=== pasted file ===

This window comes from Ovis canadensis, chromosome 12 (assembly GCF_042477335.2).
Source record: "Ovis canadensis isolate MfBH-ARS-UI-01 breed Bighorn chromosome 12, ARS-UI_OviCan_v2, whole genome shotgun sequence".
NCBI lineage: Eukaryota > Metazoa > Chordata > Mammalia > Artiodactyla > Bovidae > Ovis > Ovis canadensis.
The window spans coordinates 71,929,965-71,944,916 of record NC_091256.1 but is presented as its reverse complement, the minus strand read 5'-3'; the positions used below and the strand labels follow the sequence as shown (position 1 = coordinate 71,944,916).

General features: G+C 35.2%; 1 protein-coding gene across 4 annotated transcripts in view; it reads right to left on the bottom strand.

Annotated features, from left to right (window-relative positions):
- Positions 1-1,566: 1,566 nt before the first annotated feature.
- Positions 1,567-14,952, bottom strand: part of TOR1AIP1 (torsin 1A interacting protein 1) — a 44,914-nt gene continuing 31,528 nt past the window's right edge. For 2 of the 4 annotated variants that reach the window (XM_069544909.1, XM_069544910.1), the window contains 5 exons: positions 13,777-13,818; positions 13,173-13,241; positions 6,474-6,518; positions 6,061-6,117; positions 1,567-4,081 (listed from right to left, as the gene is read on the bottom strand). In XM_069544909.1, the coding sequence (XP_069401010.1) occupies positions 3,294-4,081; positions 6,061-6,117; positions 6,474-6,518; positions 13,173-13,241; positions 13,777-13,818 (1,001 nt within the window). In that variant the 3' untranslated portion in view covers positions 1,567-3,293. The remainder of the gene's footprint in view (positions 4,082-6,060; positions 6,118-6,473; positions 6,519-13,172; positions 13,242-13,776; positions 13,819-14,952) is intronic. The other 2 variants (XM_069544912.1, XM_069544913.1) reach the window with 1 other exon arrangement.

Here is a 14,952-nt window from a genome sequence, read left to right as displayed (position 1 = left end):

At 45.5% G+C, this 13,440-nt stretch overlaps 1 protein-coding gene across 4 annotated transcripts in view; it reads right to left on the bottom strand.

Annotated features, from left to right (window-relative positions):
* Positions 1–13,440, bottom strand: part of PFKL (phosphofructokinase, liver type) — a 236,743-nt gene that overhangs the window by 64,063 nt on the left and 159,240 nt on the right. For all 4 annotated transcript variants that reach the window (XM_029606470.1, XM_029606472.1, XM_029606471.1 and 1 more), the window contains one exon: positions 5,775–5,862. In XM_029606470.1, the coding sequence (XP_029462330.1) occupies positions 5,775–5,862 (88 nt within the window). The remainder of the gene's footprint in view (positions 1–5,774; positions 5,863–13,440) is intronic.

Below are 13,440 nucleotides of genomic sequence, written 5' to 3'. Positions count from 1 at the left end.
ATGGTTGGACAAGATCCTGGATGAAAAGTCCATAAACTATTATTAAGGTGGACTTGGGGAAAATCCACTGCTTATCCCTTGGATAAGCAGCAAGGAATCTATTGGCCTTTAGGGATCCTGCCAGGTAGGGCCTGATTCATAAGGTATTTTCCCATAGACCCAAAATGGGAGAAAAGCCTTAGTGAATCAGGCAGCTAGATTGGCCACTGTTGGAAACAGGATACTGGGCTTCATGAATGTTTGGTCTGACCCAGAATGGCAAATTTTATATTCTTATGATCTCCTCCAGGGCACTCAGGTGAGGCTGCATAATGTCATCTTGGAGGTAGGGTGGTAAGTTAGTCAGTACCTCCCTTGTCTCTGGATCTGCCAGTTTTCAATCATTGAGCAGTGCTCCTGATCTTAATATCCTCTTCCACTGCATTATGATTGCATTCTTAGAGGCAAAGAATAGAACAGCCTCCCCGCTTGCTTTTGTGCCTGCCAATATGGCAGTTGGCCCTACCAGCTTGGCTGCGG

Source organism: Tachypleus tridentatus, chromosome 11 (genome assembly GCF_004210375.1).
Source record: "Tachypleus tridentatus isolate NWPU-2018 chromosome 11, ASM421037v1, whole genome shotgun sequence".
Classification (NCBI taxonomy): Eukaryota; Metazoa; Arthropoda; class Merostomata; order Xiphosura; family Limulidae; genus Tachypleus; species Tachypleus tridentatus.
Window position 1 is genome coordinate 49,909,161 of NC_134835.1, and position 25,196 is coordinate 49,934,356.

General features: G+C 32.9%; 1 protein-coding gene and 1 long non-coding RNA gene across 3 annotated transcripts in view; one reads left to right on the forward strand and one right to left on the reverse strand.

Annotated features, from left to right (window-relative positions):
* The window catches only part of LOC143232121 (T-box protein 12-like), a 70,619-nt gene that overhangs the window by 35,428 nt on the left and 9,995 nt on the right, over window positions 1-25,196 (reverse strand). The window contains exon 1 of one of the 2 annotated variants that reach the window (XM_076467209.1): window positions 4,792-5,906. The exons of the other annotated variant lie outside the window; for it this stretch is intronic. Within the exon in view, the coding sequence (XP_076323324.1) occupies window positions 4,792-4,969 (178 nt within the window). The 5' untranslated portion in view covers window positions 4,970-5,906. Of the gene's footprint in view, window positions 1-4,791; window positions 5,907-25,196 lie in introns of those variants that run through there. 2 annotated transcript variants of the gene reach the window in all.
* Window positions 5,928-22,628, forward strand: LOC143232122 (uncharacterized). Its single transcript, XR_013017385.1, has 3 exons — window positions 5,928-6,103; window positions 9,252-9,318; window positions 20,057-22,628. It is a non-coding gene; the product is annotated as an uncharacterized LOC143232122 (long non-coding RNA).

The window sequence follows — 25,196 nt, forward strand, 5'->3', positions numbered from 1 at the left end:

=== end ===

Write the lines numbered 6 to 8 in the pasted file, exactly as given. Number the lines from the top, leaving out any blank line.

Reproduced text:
Annotated features, from left to right (window-relative positions):
- Positions 1-1,566: 1,566 nt before the first annotated feature.
- Positions 1,567-14,952, bottom strand: part of TOR1AIP1 (torsin 1A interacting protein 1) — a 44,914-nt gene continuing 31,528 nt past the window's right edge. For 2 of the 4 annotated variants that reach the window (XM_069544909.1, XM_069544910.1), the window contains 5 exons: positions 13,777-13,818; positions 13,173-13,241; positions 6,474-6,518; positions 6,061-6,117; positions 1,567-4,081 (listed from right to left, as the gene is read on the bottom strand). In XM_069544909.1, the coding sequence (XP_069401010.1) occupies positions 3,294-4,081; positions 6,061-6,117; positions 6,474-6,518; positions 13,173-13,241; positions 13,777-13,818 (1,001 nt within the window). In that variant the 3' untranslated portion in view covers positions 1,567-3,293. The remainder of the gene's footprint in view (positions 4,082-6,060; positions 6,118-6,473; positions 6,519-13,172; positions 13,242-13,776; positions 13,819-14,952) is intronic. The other 2 variants (XM_069544912.1, XM_069544913.1) reach the window with 1 other exon arrangement.